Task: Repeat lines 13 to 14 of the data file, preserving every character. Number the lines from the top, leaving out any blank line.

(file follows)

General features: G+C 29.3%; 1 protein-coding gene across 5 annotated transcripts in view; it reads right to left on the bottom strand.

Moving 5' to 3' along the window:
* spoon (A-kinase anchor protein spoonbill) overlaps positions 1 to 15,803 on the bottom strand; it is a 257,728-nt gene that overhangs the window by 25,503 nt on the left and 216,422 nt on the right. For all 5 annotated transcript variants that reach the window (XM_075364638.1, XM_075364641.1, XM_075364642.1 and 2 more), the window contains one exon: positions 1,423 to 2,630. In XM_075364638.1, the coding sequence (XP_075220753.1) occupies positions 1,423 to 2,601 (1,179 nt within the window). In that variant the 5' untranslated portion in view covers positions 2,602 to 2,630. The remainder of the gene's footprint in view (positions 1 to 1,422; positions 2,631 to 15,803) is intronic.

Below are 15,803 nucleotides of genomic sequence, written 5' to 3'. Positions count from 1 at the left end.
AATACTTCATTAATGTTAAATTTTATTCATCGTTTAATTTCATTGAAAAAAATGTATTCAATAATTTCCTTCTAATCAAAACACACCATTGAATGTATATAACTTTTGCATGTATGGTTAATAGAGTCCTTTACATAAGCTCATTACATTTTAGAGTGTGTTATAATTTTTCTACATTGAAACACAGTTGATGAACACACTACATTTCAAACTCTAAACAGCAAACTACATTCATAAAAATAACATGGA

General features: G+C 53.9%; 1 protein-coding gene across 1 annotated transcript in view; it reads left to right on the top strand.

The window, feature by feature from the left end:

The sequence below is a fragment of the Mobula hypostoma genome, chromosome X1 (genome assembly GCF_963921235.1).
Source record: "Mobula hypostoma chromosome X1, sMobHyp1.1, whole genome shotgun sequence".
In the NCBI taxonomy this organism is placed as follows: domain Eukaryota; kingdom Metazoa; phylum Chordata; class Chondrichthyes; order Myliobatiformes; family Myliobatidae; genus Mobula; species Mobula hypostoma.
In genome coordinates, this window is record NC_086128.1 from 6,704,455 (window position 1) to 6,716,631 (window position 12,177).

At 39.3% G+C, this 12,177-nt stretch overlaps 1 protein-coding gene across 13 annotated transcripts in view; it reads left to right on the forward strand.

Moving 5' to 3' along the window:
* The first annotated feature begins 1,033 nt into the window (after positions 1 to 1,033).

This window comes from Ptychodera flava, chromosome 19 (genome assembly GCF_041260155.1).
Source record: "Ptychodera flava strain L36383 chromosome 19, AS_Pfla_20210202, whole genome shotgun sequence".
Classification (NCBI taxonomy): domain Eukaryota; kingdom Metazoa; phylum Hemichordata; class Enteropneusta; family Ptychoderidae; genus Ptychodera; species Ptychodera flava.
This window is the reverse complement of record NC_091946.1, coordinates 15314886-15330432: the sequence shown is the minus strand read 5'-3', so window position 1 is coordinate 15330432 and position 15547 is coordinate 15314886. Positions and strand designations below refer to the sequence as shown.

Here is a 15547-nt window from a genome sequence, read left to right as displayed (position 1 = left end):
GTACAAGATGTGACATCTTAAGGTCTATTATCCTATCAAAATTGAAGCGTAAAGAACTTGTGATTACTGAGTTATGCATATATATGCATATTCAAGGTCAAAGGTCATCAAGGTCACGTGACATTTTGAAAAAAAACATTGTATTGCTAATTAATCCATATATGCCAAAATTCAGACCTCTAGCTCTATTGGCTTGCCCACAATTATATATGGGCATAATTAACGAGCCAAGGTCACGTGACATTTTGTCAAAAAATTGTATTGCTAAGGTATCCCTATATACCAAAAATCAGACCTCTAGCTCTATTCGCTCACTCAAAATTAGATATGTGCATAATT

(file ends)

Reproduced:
Moving 5' to 3' along the window:
* The first annotated feature begins 1,033 nt into the window (after positions 1 to 1,033).